Daughter of terminally ill patient speaks out against assisted suicide at bill hearings
Published Tuesday, September 24, 2013 6:40PM EDT
Last Updated Wednesday, September 25, 2013 8:12AM EDT
Hearings on the Parti Quebecois government's proposed law to introduce medically-assisted dying for the terminally ill continued Tuesday in Quebec City
Among those testifying is Helene Beaudin, whose 89-year-old mother Madeleine Robidoux is battling terminal throat cancer and hasn’t eaten solid food in a year.
A new poll released Tuesday by the Quebec Chamber of Notaries shows 87 per cent of Quebecers support medically-assisted dying.
Beaudin and her family, however, believe the Dying with Dignity bill is wrong, not only for her mother, but for society as a whole.
The health system, she said, does enough already.
“They help them, I'm sure. I'm sure because they help my mom presently and they change the medication when I say I think it's too strong for her,” she said.
Beaudin came to the National Assembly Tuesday to support the Coalition of Physicians for Social Justice, a group which staunchly opposes the bill they say would tempt certain patients to want to die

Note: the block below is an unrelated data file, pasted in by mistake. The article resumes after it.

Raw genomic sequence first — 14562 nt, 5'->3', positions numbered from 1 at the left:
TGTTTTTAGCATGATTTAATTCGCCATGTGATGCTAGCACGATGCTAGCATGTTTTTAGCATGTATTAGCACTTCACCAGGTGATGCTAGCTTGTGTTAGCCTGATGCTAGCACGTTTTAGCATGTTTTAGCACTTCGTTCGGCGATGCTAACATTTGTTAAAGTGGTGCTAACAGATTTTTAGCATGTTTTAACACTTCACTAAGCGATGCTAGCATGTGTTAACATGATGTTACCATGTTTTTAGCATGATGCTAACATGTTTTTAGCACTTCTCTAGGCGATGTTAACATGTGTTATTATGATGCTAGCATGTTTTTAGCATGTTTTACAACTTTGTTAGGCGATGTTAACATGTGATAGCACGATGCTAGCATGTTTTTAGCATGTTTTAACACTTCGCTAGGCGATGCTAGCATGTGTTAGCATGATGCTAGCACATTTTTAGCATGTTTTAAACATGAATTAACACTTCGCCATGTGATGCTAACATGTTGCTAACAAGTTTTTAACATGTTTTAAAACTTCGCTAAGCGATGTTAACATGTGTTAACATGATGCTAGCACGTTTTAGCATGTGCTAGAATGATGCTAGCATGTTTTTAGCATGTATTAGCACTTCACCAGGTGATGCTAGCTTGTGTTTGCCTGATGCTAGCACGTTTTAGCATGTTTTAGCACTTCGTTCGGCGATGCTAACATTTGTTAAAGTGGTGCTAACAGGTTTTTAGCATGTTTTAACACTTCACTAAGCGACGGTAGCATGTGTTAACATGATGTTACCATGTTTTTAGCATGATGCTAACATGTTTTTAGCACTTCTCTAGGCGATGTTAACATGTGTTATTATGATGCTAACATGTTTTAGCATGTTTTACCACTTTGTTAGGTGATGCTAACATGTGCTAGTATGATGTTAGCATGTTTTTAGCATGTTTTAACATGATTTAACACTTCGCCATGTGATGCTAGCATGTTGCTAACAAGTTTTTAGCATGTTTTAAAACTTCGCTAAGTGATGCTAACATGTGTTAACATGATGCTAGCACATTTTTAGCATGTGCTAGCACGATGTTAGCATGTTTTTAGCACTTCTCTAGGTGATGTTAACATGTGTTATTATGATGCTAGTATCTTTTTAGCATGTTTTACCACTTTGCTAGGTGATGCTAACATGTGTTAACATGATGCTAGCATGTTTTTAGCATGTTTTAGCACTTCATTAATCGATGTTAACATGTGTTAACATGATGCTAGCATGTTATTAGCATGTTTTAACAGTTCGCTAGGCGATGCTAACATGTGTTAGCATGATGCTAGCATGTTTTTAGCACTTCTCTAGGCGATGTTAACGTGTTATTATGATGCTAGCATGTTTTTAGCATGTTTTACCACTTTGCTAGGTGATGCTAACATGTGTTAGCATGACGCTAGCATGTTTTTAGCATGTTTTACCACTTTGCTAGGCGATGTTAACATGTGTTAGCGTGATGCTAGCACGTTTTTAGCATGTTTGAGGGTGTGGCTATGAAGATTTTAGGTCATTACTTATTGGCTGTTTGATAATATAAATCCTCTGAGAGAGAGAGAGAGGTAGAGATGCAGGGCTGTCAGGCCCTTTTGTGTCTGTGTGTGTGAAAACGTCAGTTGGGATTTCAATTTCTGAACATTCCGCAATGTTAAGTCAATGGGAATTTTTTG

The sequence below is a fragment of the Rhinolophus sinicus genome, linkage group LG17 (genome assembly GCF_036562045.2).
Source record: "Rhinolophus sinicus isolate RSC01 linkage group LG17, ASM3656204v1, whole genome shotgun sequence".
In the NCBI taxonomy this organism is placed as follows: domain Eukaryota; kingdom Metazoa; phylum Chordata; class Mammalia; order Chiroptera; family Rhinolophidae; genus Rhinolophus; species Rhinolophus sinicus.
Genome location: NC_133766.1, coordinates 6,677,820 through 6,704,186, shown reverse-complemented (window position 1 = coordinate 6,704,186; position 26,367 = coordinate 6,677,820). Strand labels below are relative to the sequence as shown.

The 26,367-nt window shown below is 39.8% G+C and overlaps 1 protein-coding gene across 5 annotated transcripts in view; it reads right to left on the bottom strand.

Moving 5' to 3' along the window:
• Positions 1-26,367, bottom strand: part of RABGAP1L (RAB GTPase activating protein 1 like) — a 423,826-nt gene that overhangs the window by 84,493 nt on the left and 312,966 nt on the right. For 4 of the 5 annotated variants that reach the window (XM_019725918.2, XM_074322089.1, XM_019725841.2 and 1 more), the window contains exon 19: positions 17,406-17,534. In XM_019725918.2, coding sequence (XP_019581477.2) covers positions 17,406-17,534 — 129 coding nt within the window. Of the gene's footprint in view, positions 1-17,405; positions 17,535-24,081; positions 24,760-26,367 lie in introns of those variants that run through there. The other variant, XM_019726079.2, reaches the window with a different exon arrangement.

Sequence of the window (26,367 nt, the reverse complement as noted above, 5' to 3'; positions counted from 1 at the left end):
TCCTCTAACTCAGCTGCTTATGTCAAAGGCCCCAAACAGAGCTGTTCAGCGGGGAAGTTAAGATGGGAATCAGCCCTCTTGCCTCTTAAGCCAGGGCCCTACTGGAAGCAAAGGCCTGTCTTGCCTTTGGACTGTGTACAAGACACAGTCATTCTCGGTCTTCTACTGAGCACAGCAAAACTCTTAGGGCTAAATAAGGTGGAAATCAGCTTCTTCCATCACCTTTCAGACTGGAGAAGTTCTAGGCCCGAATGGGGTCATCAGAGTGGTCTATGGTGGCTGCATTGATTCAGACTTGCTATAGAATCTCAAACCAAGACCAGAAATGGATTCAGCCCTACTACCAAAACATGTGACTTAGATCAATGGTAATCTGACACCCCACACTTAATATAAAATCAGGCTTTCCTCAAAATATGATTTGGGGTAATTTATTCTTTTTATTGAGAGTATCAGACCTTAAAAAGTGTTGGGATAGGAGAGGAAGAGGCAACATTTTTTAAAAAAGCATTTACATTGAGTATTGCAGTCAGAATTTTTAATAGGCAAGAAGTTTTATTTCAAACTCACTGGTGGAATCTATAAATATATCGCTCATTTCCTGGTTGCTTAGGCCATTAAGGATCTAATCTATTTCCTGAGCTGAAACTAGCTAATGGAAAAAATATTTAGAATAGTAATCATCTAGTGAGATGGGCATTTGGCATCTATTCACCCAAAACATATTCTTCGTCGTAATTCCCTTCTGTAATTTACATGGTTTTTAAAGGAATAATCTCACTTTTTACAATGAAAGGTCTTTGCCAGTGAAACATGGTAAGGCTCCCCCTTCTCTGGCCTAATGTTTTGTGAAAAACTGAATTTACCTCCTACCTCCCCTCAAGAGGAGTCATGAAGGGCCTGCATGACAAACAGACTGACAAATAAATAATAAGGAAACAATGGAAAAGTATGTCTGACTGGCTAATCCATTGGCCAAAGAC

“If a person is in pain or discouraged, depressed, whatever it is, abandoned by their family,” said lawyer Dominique Talarico.
Quebec's aging population and the health care costs that come with it are not excuses to bring in euthanasia, the group said.
“It's sold that this is the best and only way to cure suffering. For the government, it's a win-win,” said Talarico.
Beaudin feels her mother gets all the help she needs from hospital staff and her family.
“We help her and she feels better but she's still going on and she understands. I have a feeling she's accepting her situation now,” said Beaudin.
The family knows their mother's death is not far off, and mostly that she is comfortable
“She's very happy,” she said.